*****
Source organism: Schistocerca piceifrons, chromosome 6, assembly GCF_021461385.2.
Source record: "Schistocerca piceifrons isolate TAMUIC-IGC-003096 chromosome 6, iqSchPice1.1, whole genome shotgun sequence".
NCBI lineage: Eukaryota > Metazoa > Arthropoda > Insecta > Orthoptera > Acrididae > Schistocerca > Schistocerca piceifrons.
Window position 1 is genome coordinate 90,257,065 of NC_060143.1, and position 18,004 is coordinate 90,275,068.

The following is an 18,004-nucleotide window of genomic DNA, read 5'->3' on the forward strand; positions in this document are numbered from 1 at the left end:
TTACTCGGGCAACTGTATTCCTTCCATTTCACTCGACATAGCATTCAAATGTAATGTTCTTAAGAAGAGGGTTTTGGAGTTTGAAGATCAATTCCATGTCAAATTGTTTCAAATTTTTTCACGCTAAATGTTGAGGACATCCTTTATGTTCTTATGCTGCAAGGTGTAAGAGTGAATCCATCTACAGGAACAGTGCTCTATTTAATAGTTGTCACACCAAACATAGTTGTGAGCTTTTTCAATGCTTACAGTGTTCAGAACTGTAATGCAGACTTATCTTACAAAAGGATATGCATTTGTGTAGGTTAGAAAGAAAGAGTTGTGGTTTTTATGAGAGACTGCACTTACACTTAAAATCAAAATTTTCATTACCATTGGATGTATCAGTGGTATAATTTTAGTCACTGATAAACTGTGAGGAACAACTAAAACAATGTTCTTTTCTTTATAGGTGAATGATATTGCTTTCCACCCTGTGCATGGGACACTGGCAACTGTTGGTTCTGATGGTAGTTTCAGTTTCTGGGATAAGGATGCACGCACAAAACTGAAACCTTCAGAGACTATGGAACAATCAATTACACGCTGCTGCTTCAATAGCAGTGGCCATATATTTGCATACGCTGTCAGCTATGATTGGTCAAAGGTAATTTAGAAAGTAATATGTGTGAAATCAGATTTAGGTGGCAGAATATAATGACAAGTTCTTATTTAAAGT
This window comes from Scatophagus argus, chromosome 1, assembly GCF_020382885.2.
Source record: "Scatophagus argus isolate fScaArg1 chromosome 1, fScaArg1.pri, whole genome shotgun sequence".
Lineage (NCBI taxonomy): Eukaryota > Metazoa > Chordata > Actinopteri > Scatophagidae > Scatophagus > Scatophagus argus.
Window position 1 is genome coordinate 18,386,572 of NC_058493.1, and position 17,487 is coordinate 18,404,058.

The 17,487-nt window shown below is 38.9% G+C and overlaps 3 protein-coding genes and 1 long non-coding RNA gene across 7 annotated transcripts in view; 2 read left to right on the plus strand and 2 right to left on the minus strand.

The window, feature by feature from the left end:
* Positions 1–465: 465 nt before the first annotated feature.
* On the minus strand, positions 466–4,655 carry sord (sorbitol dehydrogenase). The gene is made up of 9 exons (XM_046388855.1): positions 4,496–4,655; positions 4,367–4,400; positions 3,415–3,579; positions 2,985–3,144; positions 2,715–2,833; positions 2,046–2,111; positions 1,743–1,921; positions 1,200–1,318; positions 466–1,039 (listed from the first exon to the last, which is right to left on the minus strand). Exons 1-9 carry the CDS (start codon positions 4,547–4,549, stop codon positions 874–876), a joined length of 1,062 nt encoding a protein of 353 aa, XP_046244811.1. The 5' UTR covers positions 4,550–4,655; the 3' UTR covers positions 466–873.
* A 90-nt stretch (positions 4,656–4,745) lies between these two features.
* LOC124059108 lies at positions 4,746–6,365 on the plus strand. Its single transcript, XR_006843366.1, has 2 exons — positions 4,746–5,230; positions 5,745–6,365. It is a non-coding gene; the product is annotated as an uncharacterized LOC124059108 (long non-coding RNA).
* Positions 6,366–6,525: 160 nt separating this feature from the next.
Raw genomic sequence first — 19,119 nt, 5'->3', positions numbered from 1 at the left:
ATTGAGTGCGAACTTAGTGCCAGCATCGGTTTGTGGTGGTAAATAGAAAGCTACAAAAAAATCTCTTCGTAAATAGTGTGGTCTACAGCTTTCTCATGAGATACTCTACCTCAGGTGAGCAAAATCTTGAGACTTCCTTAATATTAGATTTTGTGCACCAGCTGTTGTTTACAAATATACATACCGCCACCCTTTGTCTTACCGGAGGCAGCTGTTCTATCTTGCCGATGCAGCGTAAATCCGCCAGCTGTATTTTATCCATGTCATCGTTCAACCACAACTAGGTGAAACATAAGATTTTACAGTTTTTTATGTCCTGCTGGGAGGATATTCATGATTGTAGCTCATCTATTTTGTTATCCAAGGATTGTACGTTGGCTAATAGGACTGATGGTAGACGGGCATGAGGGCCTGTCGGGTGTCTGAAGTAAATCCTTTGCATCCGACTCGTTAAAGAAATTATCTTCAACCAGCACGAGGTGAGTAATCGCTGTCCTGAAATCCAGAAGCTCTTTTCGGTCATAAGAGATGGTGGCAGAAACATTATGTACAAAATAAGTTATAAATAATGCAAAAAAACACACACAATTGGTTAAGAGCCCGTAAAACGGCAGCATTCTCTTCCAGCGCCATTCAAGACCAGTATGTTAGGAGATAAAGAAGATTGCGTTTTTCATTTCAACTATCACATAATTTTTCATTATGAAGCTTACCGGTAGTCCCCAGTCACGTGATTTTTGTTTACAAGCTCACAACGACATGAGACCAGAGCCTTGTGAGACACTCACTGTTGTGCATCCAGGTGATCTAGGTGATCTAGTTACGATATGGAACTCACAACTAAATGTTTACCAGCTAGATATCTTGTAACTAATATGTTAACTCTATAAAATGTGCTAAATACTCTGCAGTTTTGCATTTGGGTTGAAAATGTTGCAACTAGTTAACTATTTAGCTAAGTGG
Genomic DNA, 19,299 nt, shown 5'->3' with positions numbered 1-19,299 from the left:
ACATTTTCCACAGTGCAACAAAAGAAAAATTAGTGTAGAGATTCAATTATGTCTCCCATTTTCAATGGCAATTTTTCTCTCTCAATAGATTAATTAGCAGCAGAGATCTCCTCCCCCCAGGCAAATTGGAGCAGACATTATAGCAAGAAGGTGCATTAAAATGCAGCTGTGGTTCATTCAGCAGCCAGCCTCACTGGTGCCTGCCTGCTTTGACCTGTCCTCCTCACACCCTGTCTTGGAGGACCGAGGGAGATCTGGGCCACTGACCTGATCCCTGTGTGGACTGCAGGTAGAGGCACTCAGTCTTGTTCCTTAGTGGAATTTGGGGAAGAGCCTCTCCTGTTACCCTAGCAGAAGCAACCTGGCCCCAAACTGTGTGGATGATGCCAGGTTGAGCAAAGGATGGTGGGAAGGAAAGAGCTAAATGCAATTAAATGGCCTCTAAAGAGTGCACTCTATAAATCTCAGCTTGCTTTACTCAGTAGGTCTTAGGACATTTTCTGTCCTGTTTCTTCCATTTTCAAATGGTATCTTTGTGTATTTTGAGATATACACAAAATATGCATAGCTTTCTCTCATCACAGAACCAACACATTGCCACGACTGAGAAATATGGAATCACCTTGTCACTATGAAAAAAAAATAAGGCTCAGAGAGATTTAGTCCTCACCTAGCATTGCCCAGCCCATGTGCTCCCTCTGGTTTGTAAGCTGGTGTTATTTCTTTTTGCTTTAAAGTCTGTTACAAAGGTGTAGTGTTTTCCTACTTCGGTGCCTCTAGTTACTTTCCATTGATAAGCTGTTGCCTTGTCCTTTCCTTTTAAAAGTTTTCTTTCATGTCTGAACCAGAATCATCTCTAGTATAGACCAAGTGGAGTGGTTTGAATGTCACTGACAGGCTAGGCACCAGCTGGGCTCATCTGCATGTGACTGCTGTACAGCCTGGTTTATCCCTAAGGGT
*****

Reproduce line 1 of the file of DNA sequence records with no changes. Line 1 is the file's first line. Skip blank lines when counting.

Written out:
Source organism: Schistocerca piceifrons, chromosome 6, assembly GCF_021461385.2.